Conceptually, the vorticity could be observed by placing a tiny rough ball at the point in question, free to move with the fluid, and observing how it rotates about its center.
The direction of the vorticity vector is defined to be the direction of the axis of rotation of this imaginary ball (according to the right-hand rule) while its length is twice the ball's angular velocity.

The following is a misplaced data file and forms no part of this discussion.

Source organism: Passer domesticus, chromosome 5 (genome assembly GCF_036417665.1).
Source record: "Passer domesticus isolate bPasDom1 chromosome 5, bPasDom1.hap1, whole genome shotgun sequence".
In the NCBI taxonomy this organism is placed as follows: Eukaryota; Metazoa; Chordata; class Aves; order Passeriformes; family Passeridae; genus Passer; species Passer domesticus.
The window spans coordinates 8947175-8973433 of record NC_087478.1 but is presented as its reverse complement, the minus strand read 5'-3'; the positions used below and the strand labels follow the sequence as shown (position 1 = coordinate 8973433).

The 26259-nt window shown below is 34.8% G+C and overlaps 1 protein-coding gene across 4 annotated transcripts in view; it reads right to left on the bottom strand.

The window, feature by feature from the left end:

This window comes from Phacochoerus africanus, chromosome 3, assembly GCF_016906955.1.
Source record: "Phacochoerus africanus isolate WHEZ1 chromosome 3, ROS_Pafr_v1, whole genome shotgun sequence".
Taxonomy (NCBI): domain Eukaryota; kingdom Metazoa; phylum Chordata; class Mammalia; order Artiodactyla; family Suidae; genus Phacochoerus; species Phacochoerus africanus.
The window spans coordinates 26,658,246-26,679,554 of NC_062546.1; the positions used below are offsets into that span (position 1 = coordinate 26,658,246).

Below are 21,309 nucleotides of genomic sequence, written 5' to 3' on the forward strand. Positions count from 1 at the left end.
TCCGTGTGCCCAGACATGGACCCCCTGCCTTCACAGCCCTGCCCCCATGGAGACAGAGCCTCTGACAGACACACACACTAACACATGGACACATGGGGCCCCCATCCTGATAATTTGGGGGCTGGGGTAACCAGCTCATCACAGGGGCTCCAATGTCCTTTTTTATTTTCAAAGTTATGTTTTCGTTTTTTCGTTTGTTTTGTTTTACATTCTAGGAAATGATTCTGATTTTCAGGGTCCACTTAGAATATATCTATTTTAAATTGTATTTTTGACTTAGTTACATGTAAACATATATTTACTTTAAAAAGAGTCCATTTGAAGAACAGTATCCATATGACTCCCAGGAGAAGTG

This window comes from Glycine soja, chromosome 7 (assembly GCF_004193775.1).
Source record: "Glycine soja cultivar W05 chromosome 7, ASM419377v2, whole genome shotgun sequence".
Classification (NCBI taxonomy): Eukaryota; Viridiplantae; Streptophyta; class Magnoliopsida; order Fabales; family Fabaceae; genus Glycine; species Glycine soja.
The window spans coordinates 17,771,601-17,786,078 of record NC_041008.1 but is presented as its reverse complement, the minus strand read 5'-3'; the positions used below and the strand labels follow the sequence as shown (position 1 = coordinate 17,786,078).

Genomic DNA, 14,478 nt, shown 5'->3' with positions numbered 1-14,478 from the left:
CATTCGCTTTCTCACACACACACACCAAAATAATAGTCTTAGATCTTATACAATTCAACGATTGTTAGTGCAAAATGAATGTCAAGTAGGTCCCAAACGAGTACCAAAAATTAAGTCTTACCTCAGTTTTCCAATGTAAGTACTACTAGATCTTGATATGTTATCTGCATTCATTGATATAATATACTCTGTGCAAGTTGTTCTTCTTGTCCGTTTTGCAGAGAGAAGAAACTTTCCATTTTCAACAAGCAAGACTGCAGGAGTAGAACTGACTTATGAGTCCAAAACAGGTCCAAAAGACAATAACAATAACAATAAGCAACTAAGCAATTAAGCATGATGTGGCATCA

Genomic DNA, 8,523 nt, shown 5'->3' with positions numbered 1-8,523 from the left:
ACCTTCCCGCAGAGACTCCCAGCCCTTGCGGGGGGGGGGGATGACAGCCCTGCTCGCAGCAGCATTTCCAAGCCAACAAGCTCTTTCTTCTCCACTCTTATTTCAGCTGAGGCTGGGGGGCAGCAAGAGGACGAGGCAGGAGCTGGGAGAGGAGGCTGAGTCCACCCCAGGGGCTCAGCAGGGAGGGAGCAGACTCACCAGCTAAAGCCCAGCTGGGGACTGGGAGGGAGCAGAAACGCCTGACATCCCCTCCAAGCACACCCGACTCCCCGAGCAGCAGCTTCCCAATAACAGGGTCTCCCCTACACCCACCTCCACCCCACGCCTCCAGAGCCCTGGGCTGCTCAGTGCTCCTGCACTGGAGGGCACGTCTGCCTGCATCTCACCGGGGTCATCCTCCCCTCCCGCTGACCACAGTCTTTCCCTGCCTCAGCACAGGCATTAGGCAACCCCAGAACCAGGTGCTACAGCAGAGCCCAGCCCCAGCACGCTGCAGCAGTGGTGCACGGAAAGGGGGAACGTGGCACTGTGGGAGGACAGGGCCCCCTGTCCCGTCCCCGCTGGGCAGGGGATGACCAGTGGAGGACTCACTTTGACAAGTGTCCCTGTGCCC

A surface that is everywhere tangent to both flow velocity and vorticity is called a vortex tube.
According to Helmholtz's theorems, a vortex line cannot start or end in the fluid – except momentarily, in non-steady flow, while the vortex is forming or dissipating.
When a vortex line ends at a boundary surface, the reduced pressure may also draw matter from that surface into the core.